It is almost universally agreed that books 1-4 of the series are great books however many feel that books 5-9 are full of boring dredge. I won't argue that books 5-8 aren't as exciting as 1-4 because quite frankly, taken as a whole, they aren't. However, they are, in my opinion, just as important to the story as 1-4. Those first books really build up the excitement of the series and give you a deep introduction to the main characters (though many of the Forsaken do remain virtually unknown beyond their name). However, the middle books pull the series into a more global perspective than I think anyone has done in a fantasy epic before. The events transpiring in The Wheel of Time truly are global in consequence and as such they affect many nations; not just that nation which the main protagonist is from. The main continent consists of many kingdoms. I define the main continent as anything south of the Mountains of Dhoom and east of The Spine of the World. Beyond this main continent (often dubbed Randland for the main character) there is Seanchan, the Aiel Waste, Shara, The Isles of the Sea Folk, and Tremalking (plus who knows how much more). If Jordan (aka James Oliver Rigney, Jr) didn't really dig into the political and social upheaval associated with the coming of the end of the world - well I would feel ripped off.

The last 3 books (9-11) have all been very good as well. In fact, I am inclined to say that I like book 11 as much as any other (if not more so) in the series. It was fantastically exciting, full of surprises (and not-surprises) interesting twists, and plenty of evidence the Tarmon Gai'don (the last battle between dark and light) is rapidly approaching. It is also strong evidence that the series is finally ending. The series will end with book 12 (sadly, not written by R.J. who passed away last year). I still can't wait for that to be released. My only major gripe about this installment, as always, is the cover art by Darryl K Sweet. I can't stand his manner of drawing people.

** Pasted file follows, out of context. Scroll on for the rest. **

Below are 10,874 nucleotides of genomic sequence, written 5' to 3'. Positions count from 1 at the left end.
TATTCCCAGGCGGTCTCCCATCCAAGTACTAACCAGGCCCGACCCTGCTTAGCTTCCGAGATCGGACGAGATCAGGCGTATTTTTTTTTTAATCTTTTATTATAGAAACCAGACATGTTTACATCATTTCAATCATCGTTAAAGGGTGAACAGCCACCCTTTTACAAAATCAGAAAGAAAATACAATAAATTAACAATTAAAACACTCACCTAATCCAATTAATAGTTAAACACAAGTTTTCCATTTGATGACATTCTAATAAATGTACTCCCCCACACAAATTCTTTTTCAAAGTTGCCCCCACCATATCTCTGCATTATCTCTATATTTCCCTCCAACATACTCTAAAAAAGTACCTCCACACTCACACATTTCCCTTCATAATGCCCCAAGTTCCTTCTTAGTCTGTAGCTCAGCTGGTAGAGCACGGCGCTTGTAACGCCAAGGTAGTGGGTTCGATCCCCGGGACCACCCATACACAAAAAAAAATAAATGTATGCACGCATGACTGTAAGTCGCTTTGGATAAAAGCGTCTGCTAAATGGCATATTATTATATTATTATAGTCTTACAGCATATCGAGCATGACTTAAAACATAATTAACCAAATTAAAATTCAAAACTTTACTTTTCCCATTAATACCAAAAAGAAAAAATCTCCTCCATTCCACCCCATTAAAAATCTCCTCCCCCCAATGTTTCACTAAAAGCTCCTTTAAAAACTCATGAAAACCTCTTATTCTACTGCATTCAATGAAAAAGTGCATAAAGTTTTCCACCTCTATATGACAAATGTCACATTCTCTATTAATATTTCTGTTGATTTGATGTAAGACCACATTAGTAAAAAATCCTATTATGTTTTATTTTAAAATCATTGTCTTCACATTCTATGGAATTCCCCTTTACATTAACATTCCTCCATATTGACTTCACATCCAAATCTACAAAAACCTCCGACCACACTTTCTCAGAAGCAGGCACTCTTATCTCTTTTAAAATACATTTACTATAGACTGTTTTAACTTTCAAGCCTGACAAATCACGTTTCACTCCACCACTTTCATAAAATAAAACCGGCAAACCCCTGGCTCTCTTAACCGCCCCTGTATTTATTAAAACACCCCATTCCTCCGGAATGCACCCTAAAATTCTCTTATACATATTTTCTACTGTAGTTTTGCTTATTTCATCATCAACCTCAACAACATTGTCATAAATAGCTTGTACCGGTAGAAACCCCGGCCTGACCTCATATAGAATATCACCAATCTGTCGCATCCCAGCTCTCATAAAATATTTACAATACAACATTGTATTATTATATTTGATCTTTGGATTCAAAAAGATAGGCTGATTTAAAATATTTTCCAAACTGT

I'm not all fanboy of the series though. There are many things about it that nag at me and I will post about them once my younger brother Joe has caught up in his reading. I don't want to provide any added influence to his reading.


Tuesday, September 16, 2008


Eragon is about a boy that finds an Egg and a whole lot more! Considering Eragon is written by a teenager the story isn't too bad; a bit simplistic but overall a fun read that fly's right past you almost as quickly as the Dragon, Eragon, grows. I borrowed the book from a friend and never got around to reading the others in the series. I am glad I didn't buy it as I don't think it was worth the price of a used paperback let alone a hardback.

The book was so quick and simple I figured a quick and simple review was enough. I actually read this book but that is as far as I went in the series.


Friday, September 12, 2008


I bought Cryptonomicon because the back sleeve print sounded great and overall I really liked this book. The tie between WWII and a more modern day computer scientist was pretty interesting. Plus, it is rare that I can find a book that deals with wars, adventure, treasure hunting, and cryptography all at the same time. The only downside to the book was that Neal Stephenson at times seemed to talk down to his audience.